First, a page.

Android One was recently launched in India, and it marks a major shift in the way that Google does things. Google is slowly regaining control of an OS that once seemed wild and sometimes unrecognizable. Earlier on, I mentioned that Google wanted Android to become more like Android Wear, and Android One is more evidence than we’ll ever need. A recent report from The Information also states that Google is tightening the string of major Android OEMs; all in an effort to have a more unified user experience.
If you’re new to Android, you may wonder why I used the term ‘regaining control’ of Android. Here’s why; often times, the question is posed, “Is Samsung bigger than Google or vice versa (with regards to Android ie)?” To be honest, there is no clear cut answer to this question. Some will say that Google is bigger, while many will argue that Samsung holds sway. It’s all a matter of opinion and I will share mine eventually, but let’s first examine the facts.
History — Samsung
If we were to reflect on the history of the two, let’s say back about 10 years or so, it might give us a better perspective on things. Prior to Samsung’s rise to prominence via Android, they were in the mobile market, but weren’t the super power that they are today. Nokia was a much bigger player in the arena, and HTC, like Samsung, rubbed shoulders closely with Microsoft.
One of Samsung’s most notable offerings came in the form of the BlackJack, a 2006 smartphone that featured a BlackBerry-like qwerty keyboard as was the style of the day. Several more devices followed, until the launch of the Galaxy S in March 2010. This moment, a little over four years ago, marks the beginning of the mobile juggernaut that we know Samsung to be. The rest, as they say, is pretty much history, but we cannot forget that, prior to the launch of the Galaxy S and Android, Samsung was just another Windows Mobile player, and nothing more.
History — Google
Prior to Android (which technically runs all the way back to 2005), Google was a major player on the internet, controlling a significant portion of search traffic. Gmail had been launched a year before in 2004 (although it was private), and the company itself went public in 2004 as well. It’s fair to say that Google had been enjoying relative success in those days; the internet was beginning to change as speeds increased, and the 2006 acquisition of YouTube put Google in charge of the two largest search engines (if you consider YouTube a search engine) on the planet.
In 2008, the first Android phone, the G1, was launched. It marked the beginning of Google’s foray into the mobile market with it’s own OS. Fast forward 6 years later, and Android’s global market share is around the 80% mark; but herein lies the source of contention.
Who’s The Real Android Boss?
The source of contention here lies in who the success of Android is attributed to. Some say Google, others say Samsung. Samsung is the biggest smartphone manufacturer in the world, and sell the lion’s share of Google’s Android devices, while making most of the money as well. Samsung covers the high end, mid range and low end spectrum of all markets. They sell devices in China, India, the USA and all other leading and non-leading markets. Samsung is a giant and their Android phones helped to put Google on the mobile map.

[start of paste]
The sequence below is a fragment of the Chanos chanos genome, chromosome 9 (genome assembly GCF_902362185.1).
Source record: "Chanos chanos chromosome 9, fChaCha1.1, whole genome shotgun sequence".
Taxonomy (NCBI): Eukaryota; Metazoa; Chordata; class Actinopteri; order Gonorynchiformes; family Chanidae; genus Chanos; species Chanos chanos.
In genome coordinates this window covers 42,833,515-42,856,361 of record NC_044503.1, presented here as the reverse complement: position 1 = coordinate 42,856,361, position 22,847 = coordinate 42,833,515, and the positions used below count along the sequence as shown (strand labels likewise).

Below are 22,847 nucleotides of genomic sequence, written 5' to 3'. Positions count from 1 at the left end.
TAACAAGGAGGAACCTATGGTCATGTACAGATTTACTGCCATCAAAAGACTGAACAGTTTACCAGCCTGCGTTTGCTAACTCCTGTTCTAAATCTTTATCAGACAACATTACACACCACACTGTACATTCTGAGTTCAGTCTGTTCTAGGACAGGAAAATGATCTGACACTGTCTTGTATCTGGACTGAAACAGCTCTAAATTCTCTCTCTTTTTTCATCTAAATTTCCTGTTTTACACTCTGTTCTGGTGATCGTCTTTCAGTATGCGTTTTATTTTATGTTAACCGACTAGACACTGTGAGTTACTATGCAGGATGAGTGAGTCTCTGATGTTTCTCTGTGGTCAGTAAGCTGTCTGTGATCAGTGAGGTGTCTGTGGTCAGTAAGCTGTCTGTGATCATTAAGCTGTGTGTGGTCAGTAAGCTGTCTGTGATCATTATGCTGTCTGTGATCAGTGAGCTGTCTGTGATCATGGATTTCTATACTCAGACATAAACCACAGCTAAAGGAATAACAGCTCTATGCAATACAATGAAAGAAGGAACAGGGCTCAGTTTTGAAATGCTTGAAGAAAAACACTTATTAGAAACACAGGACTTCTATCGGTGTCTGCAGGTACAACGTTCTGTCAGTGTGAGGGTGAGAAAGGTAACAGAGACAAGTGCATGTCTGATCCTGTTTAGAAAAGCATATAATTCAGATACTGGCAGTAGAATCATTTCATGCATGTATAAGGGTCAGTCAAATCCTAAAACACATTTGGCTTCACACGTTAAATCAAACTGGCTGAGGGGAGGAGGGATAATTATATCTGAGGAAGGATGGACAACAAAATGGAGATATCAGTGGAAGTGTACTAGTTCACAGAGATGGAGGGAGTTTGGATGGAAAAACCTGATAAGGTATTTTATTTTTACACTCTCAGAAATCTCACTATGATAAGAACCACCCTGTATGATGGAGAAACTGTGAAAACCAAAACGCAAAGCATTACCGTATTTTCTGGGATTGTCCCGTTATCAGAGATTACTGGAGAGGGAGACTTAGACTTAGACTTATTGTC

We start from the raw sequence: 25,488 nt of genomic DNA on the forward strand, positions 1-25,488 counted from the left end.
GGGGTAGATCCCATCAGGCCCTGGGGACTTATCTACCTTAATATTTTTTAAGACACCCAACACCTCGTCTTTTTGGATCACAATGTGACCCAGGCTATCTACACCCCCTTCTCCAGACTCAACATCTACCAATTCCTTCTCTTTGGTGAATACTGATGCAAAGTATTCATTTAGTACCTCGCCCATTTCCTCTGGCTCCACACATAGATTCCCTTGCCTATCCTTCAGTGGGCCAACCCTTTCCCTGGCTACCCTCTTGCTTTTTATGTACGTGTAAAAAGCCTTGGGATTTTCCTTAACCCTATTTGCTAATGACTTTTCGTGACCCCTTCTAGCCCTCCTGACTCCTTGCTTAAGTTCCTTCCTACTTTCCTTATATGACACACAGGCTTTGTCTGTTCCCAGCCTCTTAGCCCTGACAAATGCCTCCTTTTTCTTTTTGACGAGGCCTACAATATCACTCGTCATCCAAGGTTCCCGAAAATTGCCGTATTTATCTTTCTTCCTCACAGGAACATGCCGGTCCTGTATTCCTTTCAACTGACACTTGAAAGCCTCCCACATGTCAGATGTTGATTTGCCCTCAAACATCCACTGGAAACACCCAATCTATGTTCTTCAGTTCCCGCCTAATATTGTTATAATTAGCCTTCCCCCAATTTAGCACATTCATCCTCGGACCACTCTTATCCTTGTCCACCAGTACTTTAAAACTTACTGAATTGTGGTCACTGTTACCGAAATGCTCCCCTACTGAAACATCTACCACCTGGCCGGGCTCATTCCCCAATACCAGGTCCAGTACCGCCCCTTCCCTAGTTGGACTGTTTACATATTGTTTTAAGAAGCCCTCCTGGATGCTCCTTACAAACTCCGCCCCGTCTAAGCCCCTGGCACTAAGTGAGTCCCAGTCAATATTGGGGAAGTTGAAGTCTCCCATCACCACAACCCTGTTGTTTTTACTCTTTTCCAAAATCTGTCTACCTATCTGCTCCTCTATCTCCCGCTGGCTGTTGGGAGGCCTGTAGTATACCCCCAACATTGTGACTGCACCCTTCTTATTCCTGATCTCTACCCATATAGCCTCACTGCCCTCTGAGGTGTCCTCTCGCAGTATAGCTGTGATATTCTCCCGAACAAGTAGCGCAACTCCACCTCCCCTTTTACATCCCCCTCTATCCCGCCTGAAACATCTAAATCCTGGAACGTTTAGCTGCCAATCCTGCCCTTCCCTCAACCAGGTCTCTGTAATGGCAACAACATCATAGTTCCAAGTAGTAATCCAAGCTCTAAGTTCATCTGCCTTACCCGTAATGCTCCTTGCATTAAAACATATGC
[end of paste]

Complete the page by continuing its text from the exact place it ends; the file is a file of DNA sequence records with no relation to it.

In that time, Google has continued to provide support and guidelines to OEMs, although many desire their own appearance of Android at times. Each successive version of Android has gotten better performance, new interfaces, and projects like Volta and Butter along with Material Design has seen Android win UX of the year for two years running. Google holds sway with its suite of apps. No other company comes close to possessing so many well designed, useful and widely used applications. The Play Store, also owned by Google, has well over a million applications and is the biggest application store to date.
Let’s get to the meat of the matter though. Which of these two technology giants owes the other a huge thanks? I say Samsung owes Google, and here’s why. Prior to the launch of the Galaxy S and the SII, HTC and Motorola were having a ‘grand old time’. The G1 and the Milestone or Droid as Verizon called it, were hugely successful phones. HTC’s Hero and Desire were craved by Android heads of all ages, much like some of Samsung’s devices are now.
You might agree with my view but, the point is that, were it not for Samsung’s advertising power and their ability to churn out phones at a rapid rate, another Android OEM would have taken their place as top dog. Android was always going to conquer the mobile world, it was inevitable, we just didn’t know which OEM would come out on top. Samsung, without Google’s Android, would have made an operating system, like, um, Tizen. Google, without Samsung, would have had HTC, or Motorola, or Sony, or OnePlus as their top OEM and would have gone on to conquer the market anyway. In my view, it’s clear that Google is in charge here. They make the rules, and OEMs abide by them. If someone decides to exit the gates, someone else will take their place. Samsung, though not in charge as some may think, is still the greatest contributor to Android’s success, and for this I say thanks.
In part two. I will examine how Google further exerts their dominance and how Samsung is fighting back.
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